Schools in Iowa, Minn., and Wis. Cope With Mississippi Flooding
Some high school students in the Midwest skipped class to help sandbag buildings in flood-threatened towns along the Mississippi River last week, as rising waters closed some schools and turned others into shelters.
The river, swollen by abundant rainfall and melting snow, was cresting at 4 feet or more above flood stage last week, turning low-lying lands into shallow ponds that forced hundreds in Iowa, Minnesota, and Wisconsin to flee and many more to frantically run water pumps.
The Mississippi had crested near towns in southern Minnesota, but was still rising to the south, with peaks expected last weekend and this week. By late last week, the floodwaters had had only a moderate impact on schools in most towns along the river, though forecasts of more rain heightened concerns.
In St. Paul, Minn., district officials said schools were unaffected by the rising waters last week, though some parks and the city's downtown airport were swamped. The Minneapolis schools also were unaffected.
But in cities and towns all along the river, students turned out over the past two weeks to help those in trouble.
Students in Wabasha, Minn., 90 miles southeast of Minneapolis, were a typical example. The week before last, as the river crested there, about 120 of the 450 students from Wabasha- Kellogg High School joined a dozen staff members in taking time off school to fill 11,000 sandbags that were used to shore up a dike protecting houses from the river, Principal Jane Johnson said.
"The students have been just wonderful," she said last week.
Ten teachers who live on the Wisconsin side of the river had to drive 80 miles or more to find a passable crossing, Ms. Johnson added.
Last week, to the south in Fountain City, Wis., the one-school, 800-student Cochrane-Fountain City district was closed when the main roads to the school, which serves several towns in the area, were flooded. High school secretary Mary Engler said students were disappointed when the prom, scheduled for April 21, had to be postponed until May 12.
Another 30 miles south, Logan Middle School in La Crosse, Wis., became an American Red Cross shelter, with a gym full of cots awaiting anyone in need, said Jerry Kember, the school district's associate superintendent for instruction. Only a few people used the shelter, but it was being left in place in anticipation of more rain, school officials said.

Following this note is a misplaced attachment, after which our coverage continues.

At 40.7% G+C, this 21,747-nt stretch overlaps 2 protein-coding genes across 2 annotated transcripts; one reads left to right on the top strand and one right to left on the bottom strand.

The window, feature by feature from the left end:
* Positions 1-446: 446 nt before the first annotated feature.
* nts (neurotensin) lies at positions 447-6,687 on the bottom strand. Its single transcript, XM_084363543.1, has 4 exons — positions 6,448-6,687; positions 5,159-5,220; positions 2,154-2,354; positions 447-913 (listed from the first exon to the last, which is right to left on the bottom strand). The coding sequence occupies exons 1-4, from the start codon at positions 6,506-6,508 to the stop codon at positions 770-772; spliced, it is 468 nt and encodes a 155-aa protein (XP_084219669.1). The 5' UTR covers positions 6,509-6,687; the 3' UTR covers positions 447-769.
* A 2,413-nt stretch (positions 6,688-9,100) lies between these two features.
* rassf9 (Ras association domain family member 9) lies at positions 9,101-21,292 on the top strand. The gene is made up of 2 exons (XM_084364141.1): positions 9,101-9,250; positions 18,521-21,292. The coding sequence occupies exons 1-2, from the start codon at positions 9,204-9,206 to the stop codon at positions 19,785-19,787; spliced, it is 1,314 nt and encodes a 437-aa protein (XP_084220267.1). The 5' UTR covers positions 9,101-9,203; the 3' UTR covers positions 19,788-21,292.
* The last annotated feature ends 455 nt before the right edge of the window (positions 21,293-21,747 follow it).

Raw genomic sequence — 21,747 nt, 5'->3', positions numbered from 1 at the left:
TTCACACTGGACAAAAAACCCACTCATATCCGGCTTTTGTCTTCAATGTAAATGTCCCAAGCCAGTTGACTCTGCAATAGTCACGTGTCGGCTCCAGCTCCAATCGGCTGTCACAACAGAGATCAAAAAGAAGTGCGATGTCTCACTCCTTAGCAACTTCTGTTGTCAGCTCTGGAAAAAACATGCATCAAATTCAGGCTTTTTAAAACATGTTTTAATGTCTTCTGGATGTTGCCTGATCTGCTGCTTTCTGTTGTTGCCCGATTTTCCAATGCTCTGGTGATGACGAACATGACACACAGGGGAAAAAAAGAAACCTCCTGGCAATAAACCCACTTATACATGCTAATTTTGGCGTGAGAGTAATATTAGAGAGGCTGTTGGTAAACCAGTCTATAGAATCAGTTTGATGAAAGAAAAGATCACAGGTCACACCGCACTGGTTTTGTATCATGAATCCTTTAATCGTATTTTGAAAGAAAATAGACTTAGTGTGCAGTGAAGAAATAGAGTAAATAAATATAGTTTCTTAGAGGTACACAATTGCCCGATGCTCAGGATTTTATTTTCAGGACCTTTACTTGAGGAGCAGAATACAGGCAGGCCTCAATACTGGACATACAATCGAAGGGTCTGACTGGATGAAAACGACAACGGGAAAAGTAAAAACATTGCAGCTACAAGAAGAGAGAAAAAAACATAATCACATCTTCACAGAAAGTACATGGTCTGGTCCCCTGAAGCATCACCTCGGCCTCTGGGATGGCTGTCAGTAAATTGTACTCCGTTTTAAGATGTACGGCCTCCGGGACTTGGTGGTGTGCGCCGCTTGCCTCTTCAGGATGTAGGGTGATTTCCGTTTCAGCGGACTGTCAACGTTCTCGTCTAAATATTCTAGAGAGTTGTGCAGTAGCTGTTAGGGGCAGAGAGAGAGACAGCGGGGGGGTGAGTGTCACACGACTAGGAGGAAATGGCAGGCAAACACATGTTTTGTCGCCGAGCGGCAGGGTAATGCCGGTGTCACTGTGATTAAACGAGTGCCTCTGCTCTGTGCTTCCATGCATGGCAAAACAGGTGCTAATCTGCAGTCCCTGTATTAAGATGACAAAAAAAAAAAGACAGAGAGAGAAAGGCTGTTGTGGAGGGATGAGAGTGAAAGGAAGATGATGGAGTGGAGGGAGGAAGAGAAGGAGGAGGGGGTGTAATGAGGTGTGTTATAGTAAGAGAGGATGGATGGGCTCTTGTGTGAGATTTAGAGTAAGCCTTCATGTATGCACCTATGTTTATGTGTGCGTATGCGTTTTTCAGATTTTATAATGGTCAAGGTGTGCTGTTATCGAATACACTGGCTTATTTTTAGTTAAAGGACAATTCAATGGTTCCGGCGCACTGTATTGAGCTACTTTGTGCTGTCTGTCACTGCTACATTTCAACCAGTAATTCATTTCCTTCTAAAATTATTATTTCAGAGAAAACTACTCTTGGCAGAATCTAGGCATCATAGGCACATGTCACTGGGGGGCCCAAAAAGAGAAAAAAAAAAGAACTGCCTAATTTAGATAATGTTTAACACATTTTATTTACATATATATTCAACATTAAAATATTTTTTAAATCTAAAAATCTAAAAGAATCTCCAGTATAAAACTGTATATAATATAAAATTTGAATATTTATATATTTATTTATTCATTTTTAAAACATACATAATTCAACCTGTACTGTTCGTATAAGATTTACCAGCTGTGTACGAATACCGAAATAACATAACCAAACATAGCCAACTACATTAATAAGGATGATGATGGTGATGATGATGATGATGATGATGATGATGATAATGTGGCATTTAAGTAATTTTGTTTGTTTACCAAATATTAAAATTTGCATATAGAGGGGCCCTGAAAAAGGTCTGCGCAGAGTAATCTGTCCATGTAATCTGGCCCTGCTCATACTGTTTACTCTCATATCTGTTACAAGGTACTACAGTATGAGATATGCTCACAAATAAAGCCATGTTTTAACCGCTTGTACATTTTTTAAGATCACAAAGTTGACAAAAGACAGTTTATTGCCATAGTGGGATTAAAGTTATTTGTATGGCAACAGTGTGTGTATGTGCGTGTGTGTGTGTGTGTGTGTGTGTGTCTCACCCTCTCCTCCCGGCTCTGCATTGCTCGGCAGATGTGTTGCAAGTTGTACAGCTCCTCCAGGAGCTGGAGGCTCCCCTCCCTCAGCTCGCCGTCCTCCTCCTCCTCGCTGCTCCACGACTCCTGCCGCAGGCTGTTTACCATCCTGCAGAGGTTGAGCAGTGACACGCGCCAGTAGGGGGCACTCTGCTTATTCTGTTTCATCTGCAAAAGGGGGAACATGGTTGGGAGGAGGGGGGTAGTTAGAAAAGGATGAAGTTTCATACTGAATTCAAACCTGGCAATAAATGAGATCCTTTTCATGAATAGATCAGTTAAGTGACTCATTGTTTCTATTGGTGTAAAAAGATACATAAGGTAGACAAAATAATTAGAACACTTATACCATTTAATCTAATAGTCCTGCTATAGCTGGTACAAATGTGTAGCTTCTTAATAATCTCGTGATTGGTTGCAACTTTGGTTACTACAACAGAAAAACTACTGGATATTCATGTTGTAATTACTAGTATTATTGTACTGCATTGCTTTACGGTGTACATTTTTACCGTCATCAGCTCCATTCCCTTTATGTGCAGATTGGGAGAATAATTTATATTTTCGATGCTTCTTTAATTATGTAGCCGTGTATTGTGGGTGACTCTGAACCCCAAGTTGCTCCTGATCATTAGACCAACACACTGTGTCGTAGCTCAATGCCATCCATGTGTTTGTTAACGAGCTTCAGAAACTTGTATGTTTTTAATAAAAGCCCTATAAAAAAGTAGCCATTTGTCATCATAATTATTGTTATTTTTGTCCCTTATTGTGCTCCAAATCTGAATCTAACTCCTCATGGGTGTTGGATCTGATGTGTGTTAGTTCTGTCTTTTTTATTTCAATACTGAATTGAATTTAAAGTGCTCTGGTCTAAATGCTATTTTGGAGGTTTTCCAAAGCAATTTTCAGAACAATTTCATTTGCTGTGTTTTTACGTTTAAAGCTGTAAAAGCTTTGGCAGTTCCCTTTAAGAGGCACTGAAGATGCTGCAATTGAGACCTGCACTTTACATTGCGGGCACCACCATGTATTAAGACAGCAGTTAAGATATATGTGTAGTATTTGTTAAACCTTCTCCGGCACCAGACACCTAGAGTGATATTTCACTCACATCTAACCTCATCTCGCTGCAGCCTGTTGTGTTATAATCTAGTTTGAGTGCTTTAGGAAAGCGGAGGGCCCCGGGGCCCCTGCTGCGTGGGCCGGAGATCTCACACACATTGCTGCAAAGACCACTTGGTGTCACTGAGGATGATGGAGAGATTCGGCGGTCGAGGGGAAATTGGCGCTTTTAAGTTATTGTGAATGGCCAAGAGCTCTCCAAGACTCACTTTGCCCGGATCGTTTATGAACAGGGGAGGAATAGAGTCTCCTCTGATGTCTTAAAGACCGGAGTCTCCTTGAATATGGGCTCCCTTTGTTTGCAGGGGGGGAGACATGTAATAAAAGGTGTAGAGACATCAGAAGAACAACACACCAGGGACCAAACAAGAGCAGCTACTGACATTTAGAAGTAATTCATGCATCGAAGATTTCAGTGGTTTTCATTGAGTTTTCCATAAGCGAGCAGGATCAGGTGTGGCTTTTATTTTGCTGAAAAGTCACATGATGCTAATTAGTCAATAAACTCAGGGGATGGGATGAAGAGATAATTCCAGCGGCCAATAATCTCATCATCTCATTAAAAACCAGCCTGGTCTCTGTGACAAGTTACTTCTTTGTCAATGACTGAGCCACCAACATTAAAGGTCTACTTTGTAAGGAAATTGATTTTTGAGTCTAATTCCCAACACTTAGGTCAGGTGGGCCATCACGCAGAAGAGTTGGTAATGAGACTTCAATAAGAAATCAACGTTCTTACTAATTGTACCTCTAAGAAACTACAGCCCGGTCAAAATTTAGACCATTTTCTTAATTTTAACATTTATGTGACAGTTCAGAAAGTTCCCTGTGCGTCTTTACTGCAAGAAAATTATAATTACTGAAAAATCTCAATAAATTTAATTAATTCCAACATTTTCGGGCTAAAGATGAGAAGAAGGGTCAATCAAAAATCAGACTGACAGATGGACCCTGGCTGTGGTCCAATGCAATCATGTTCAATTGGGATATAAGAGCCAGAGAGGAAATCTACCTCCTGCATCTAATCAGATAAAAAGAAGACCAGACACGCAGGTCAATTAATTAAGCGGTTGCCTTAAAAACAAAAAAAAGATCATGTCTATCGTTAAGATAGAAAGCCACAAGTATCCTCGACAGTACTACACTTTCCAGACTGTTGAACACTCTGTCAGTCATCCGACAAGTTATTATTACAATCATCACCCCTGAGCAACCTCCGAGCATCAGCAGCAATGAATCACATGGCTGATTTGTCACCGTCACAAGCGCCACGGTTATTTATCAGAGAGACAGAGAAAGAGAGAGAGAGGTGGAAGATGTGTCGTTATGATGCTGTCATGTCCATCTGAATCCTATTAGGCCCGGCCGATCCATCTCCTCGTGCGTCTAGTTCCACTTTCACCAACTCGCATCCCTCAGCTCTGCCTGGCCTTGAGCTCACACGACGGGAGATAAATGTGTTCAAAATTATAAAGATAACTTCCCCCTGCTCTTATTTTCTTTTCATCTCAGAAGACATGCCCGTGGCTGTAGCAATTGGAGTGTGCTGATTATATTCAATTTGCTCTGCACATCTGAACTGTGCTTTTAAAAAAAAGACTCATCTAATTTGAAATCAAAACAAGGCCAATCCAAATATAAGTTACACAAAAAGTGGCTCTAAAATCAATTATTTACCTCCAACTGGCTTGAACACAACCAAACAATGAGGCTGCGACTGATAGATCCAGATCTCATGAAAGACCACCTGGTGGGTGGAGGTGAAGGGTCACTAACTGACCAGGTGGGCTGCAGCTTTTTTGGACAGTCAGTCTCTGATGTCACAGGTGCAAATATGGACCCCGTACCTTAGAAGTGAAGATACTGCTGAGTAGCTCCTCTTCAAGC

The 7,700-student La Crosse district includes one school on French Island, in the Mississippi River, and buses there had to be rerouted because a key road was flooded, said Principal Dirk Hunter. Only a few children were absent from the 330-student Summit Elementary School, even though some students whose homes' basements or first floors were flooded were staying with friends, Mr. Hunter said.
An hour's drive south along the river, the Red Cross set up a shelter inside Bluff View Elementary School in Prairie du Chien, Wis. Portions of the town were under water, and some homes were without electricity. But as of late last week, there were no takers for the three dozen cots set up at the school or for the meals being offered there, according to Red Cross volunteer Heather Sonsalla.
In Davenport, Iowa, the schools were open, although some riverfront areas were swamped. Christie Wallace Noring, a spokeswoman for the 16,800- student district, said that high school students—and even a group of 5th graders—last week helped sandbag the historic business district of east Davenport, which lies near the river.
Ross Bergen, the emergency manager for Scott County, which includes Davenport, said none of the area's schools was located in the flood plain. The river wasn't expected to crest in the area until this week, but Mr. Bergen said he did not expect area schools to be affected.
Vol. 20, Issue 32, Page 5